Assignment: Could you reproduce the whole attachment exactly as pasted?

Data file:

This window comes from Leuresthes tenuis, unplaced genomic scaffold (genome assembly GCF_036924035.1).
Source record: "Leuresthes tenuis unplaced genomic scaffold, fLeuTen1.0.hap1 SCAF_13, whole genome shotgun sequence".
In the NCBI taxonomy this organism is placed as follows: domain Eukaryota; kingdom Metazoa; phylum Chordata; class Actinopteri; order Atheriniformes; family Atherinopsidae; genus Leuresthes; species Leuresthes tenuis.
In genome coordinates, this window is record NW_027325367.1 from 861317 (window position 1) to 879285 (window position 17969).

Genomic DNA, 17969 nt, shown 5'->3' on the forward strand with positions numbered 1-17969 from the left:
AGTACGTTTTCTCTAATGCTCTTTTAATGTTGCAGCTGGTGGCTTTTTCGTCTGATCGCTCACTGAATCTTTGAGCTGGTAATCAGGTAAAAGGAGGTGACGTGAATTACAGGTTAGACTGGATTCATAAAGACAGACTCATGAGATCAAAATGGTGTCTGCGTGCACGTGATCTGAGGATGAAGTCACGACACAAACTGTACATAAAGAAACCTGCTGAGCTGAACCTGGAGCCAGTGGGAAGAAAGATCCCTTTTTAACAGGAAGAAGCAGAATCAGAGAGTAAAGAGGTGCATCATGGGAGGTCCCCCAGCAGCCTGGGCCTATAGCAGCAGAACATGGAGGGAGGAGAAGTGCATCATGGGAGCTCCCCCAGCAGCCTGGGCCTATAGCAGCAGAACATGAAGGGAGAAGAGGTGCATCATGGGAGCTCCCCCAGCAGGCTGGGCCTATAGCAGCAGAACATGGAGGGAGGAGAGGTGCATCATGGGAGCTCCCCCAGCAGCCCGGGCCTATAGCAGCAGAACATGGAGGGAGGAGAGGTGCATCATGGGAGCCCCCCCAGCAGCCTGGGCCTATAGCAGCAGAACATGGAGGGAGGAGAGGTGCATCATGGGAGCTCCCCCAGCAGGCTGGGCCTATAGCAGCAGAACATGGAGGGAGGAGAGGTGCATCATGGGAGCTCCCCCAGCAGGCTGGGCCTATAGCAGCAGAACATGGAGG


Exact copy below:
This window comes from Leuresthes tenuis, unplaced genomic scaffold (genome assembly GCF_036924035.1).
Source record: "Leuresthes tenuis unplaced genomic scaffold, fLeuTen1.0.hap1 SCAF_13, whole genome shotgun sequence".
In the NCBI taxonomy this organism is placed as follows: domain Eukaryota; kingdom Metazoa; phylum Chordata; class Actinopteri; order Atheriniformes; family Atherinopsidae; genus Leuresthes; species Leuresthes tenuis.
In genome coordinates, this window is record NW_027325367.1 from 861317 (window position 1) to 879285 (window position 17969).

Genomic DNA, 17969 nt, shown 5'->3' on the forward strand with positions numbered 1-17969 from the left:
AGTACGTTTTCTCTAATGCTCTTTTAATGTTGCAGCTGGTGGCTTTTTCGTCTGATCGCTCACTGAATCTTTGAGCTGGTAATCAGGTAAAAGGAGGTGACGTGAATTACAGGTTAGACTGGATTCATAAAGACAGACTCATGAGATCAAAATGGTGTCTGCGTGCACGTGATCTGAGGATGAAGTCACGACACAAACTGTACATAAAGAAACCTGCTGAGCTGAACCTGGAGCCAGTGGGAAGAAAGATCCCTTTTTAACAGGAAGAAGCAGAATCAGAGAGTAAAGAGGTGCATCATGGGAGGTCCCCCAGCAGCCTGGGCCTATAGCAGCAGAACATGGAGGGAGGAGAAGTGCATCATGGGAGCTCCCCCAGCAGCCTGGGCCTATAGCAGCAGAACATGAAGGGAGAAGAGGTGCATCATGGGAGCTCCCCCAGCAGGCTGGGCCTATAGCAGCAGAACATGGAGGGAGGAGAGGTGCATCATGGGAGCTCCCCCAGCAGCCCGGGCCTATAGCAGCAGAACATGGAGGGAGGAGAGGTGCATCATGGGAGCCCCCCCAGCAGCCTGGGCCTATAGCAGCAGAACATGGAGGGAGGAGAGGTGCATCATGGGAGCTCCCCCAGCAGGCTGGGCCTATAGCAGCAGAACATGGAGGGAGGAGAGGTGCATCATGGGAGCTCCCCCAGCAGGCTGGGCCTATAGCAGCAGAACATGGAGG